This field trip also helped me develop the skill of being able to look at the bright side of a bad situation. I thought to myself at the time, at least my Nintendo hasn’t died yet, and my classmates and I get free ice cream and water from my dad. I was also glad that my best friend came on the field trip with me. When we were stuck, I found it to be a learning experience to get to know more about my classmates that I didn't know well. I could also tell that they did not want to be there at all until we had a class game of tag and rolled down a hill. I helped calm down some kids who wanted to go home. I gave out my snacks to my friends and some other kids, and we had one of the best picnics I have ever had in my life. Another thing that allowed me to see past the negatives was the quality time I spent with my best friend Klever — she had a strict mom, so I could only see her during school hours. Furthermore, I had weighed the pros and cons of the situation, and the only con was being in an unknown place that we could explore. Looking at the better side of things may help people find solutions in a not-so-great situation. When you are optimistic and can smile through a situation that didn’t go as planned, you can not only make yourself happier, but also those around you. When you look at the dark side of the problem, the opposite happens.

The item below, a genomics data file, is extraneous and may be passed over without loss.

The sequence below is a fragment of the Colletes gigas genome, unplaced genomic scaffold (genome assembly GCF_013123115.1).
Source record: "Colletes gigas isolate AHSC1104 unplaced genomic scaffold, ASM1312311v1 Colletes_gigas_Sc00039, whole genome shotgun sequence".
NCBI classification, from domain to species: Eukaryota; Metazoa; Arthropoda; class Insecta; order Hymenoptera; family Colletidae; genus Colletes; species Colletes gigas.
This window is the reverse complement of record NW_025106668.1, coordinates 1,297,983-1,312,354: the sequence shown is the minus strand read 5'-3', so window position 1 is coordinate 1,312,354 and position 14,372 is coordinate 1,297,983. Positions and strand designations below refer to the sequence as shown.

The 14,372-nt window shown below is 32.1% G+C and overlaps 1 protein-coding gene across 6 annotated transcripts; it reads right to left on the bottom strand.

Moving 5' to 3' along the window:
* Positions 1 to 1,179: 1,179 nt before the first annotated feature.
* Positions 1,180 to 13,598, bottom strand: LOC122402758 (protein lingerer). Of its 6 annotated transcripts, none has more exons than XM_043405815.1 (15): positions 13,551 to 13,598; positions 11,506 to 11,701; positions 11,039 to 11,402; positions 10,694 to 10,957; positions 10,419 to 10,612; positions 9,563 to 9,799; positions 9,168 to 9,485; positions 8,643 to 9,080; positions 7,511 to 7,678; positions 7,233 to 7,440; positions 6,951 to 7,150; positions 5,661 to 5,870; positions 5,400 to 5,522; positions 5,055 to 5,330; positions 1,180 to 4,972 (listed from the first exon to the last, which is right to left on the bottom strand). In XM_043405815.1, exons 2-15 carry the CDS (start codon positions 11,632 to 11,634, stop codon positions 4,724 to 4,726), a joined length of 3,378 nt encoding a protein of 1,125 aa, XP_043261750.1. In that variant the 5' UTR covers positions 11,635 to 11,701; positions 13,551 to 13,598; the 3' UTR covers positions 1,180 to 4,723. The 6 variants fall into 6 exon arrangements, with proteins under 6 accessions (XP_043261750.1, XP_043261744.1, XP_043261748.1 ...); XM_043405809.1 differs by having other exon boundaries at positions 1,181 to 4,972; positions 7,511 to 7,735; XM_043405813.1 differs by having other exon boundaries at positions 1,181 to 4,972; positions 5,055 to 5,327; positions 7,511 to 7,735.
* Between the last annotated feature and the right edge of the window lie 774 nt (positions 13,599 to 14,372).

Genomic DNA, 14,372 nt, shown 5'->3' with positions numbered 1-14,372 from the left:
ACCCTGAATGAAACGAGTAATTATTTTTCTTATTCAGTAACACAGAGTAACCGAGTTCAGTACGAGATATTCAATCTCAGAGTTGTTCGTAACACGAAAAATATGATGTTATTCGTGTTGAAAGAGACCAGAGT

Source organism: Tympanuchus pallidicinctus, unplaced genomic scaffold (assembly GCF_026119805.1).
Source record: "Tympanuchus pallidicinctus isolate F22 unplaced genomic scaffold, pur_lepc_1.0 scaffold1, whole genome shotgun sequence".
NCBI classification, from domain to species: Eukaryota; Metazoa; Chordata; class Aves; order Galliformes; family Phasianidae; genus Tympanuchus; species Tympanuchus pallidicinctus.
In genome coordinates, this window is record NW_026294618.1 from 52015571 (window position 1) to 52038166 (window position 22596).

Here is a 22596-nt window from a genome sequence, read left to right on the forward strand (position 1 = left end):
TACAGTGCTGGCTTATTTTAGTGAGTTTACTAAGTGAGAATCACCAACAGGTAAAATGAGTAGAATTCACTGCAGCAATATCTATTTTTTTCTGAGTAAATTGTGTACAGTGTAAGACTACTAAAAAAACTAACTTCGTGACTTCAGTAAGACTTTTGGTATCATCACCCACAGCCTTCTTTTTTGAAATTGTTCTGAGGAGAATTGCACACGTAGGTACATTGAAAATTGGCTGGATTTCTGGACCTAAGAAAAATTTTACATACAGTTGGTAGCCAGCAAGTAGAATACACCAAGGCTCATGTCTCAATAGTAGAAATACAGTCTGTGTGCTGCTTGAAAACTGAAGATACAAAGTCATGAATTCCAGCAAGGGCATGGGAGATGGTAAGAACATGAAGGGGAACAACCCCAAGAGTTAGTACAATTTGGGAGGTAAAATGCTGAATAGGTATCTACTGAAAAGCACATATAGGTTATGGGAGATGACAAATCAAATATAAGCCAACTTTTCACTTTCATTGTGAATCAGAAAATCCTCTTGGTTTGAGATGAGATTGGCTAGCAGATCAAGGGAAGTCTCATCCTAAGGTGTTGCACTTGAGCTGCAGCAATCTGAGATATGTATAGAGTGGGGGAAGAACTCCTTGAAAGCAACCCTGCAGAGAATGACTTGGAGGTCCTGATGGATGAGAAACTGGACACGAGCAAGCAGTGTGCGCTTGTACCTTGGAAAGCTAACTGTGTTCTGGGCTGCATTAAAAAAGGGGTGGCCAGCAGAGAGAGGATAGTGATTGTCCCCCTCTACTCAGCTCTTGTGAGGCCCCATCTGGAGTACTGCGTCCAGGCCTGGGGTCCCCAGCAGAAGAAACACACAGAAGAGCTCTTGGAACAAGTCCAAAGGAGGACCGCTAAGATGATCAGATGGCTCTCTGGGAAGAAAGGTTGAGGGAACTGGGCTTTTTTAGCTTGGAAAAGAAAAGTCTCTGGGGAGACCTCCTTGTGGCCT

I enjoyed that day and I believe that this experience has made me a wiser and better person today. It reminded me to stay positive, to make the most out of my experiences, and to share with and help my community whenever I get the chance. Helping the people around you does not only benefit them, but can help you grow as well. This experience showed me that any memory in your life can be a learning opportunity and can be seen in different ways depending on your perspective. Whether the experience was good or bad, you can always choose how you want to see it. It amazes me how I learned these things at ten years old based on one day of my life.

Obviously your lesson-learning memories will be different from mine since we have different experiences, opinions, and perspectives. Just remember — when you're in the middle of an experience, you never know how you will look back at it. As a result, I always live life to the fullest. But I can't tell you what to do. I just hope you will take my advice.

Jordan Johnson is 13 years old and eighth grade honors class student in New York. Jordan enjoys practicing Taekwondo and ranks as a brown belt. Jordan also enjoys playing basketball, biking, and spending time with friends.